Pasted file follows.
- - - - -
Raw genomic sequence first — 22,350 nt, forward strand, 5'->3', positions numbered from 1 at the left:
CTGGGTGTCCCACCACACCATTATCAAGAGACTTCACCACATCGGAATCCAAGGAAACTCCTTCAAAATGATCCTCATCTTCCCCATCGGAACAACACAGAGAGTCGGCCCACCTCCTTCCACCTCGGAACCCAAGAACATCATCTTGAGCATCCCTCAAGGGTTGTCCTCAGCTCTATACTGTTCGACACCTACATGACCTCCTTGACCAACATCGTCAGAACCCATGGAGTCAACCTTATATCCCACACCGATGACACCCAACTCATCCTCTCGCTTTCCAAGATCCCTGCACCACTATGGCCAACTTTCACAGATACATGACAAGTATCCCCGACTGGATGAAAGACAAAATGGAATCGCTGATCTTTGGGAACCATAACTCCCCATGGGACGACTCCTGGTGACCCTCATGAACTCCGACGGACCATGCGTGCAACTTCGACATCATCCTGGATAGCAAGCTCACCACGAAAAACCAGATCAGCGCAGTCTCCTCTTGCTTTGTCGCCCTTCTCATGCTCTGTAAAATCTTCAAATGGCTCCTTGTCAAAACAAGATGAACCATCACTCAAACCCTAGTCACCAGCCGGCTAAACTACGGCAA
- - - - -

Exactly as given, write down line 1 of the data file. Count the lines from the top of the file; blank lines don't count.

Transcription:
Raw genomic sequence first — 22,350 nt, forward strand, 5'->3', positions numbered from 1 at the left: